Afterburner

Josh Nixon

Josh Nixon

Josh is about as metal as Canberrans get. He's also mates with everyone in the Aussie scene, and he writes our Metalise column. Send him gigs, loud noises and devilish hand gestures at doomtildeath@hotmail.com.
Josh Nixon

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Afterburner are a new Melbourne crossover thrash band that have arrived with a line up that comprises as it seems with all Melbourne bands, of the members of a number of other awesome bands. Fuck…I’m Dead, The Kill, Bodyjar, MYC, Join the Amish etc.

Afterburner are old school crossover thrash through and through. Guitarist Chris Dee, whom puts in an album MVP performance throughout the 10 songs on offer on their self titled debut, has not hidden his love for Metallica and the other thrash gods of the 80s.

This is apparent from the acoustic intro to the album on opener Castle Crashers which quickly pulls the listener into the bulk of the rest of the record. Thrashtastic blistering tremlo and galloping riffs with face melting solos, over lots of crisp tight classic thrash beats, cymbal catches and occasional welcome vocal cameo’s from The Kill’s (and many more bands) Jay.

Grant jointly holds down the metronome with Jay on his bass, as formidable a rhythm section as I’ve heard in a while, especially with thrash tempos which can get a bit unwieldly if not played with the precision on display here.

Pete Alexander is on vocals and at first I wasn’t loving the super clean production on his vocals. The vocals seemed to lack aggression on par with the rest of the band and the break neck speed of the music.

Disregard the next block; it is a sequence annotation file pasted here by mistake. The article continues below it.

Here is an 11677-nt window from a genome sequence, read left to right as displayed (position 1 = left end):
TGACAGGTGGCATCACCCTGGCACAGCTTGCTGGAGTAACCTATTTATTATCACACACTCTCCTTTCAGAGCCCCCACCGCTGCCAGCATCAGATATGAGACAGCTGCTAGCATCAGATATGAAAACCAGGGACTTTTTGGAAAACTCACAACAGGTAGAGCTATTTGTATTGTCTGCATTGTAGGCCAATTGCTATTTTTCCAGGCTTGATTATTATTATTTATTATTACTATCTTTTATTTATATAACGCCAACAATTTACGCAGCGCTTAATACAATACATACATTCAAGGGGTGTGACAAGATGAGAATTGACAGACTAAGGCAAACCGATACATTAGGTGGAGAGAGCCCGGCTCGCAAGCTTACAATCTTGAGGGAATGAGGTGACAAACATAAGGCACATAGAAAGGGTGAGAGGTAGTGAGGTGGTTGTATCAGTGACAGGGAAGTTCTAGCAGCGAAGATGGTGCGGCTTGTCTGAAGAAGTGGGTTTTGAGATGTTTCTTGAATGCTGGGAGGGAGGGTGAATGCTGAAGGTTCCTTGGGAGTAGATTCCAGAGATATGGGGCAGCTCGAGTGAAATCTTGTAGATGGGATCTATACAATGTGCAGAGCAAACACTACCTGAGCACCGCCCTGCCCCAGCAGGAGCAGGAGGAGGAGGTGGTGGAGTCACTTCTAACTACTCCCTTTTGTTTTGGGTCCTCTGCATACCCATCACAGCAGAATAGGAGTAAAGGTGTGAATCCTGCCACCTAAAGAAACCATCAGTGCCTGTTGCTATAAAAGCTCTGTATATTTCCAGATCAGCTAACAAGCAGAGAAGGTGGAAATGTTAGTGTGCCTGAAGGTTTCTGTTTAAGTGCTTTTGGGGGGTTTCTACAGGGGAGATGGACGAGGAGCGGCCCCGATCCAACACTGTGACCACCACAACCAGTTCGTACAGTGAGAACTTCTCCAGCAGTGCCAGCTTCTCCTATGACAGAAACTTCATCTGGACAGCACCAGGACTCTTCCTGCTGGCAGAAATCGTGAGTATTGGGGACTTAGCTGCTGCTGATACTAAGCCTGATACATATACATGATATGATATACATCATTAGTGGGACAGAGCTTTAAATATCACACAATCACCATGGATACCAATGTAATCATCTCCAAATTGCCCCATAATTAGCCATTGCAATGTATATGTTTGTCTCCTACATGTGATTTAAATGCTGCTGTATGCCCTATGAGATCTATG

That said on repeat listens, that feeling morphed into admiration for the cleanliness of his delivery.  Pete injects some memorably cool inflections like on the chorus for the Feast of Fools and meets the challenge of clearly articulating his lyrics over the breakneck pace of the tunes.

 

Being a gamer nerd and around the vintage of the lyrics, Home Before The Street Lights is a good example of connecting to Pete’s lyrics.  Of course there’s also requisite brutal subjects covered throughout  Morbid Cycle, Night Servant, and Primeval Permission.

I think Pete will shine in the live arena, and I put my early reservations to an otherwise super crisp and clean production that serves the band great overall in the context of the album.

Chris Dee closes the album on the track After Burner with some sweet Hetfield/Hammet inspired 3 or 4 or 5 part guitar harmonies and brings to a close a thoroughly enjoyable thrash ride that I am super keen to check out through the Riffbear label in the live arena soon.

 

 

 

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